'Christmas star' to be visible for first time in 800 years

Moon shining over Sandwich Bay in Kent, reflecting on the water in the bay

The "Christmas Star" will appear as a bright double point of light.  - Credit: Getty Images/iStockphoto

A rare 'Christmas star' is set to light up the sky over the festive period. 

Jupiter and Saturn, the two largest planets in the solar system, are going to align in a conjunction and appear as a bright double point of light for the first time in 800 years.

A conjunction occurs when any two astronomical objects observed from Earth appear to be close together in the sky. It is so rare that this event has not taken place since the middle ages.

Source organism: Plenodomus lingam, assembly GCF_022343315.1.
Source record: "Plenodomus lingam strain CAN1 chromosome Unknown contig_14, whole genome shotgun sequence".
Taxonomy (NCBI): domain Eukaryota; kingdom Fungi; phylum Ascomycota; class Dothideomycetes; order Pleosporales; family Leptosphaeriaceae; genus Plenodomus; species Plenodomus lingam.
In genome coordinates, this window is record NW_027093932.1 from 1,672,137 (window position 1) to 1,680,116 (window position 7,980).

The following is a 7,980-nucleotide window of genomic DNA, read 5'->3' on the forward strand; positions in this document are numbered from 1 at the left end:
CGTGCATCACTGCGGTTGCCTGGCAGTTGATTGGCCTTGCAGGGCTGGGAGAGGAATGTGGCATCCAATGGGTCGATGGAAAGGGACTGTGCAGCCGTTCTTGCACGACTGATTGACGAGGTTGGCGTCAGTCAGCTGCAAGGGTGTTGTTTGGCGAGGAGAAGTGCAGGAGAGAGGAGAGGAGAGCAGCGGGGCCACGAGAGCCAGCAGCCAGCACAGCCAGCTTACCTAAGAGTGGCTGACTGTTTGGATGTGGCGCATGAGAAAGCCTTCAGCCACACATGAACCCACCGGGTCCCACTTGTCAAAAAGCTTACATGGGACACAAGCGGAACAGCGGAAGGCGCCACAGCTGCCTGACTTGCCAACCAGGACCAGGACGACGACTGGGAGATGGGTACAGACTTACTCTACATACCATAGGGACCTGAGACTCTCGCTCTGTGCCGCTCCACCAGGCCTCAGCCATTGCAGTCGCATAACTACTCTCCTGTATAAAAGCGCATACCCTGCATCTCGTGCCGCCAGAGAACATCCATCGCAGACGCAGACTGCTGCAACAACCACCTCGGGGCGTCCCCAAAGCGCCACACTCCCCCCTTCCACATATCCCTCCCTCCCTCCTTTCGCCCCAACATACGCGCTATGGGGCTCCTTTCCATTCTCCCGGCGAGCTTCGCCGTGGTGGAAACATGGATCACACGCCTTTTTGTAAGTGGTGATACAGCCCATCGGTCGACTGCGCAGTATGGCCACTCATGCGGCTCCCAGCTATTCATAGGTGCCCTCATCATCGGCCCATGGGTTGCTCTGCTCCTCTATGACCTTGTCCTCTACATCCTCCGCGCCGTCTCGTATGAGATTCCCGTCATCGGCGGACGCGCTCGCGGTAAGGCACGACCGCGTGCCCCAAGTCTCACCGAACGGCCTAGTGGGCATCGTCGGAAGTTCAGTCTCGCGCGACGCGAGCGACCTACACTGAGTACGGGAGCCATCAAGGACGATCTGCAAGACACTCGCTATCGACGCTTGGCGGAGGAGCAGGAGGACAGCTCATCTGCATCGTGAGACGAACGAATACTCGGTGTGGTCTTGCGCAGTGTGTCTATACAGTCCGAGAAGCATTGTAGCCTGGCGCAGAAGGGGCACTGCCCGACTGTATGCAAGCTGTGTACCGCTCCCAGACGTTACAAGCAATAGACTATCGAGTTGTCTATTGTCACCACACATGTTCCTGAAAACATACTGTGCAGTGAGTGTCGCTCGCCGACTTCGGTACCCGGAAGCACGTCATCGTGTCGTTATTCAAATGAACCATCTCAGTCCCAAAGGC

It has been nicknamed the Christmas star, or the Star of Bethlehem.

On December 21, the day of the winter solstice, the two planets will appear so close, approximately 0.1 degrees apart, that they will look like one bright object. 

Stargazers in Norfolk will be able to see this Christmas Star, but it will be low on the horizon so it will be visible just after the sun has set. 

The phenomenon has not been seen for 800 years - and it is believed that the event will next occur in 2080. 


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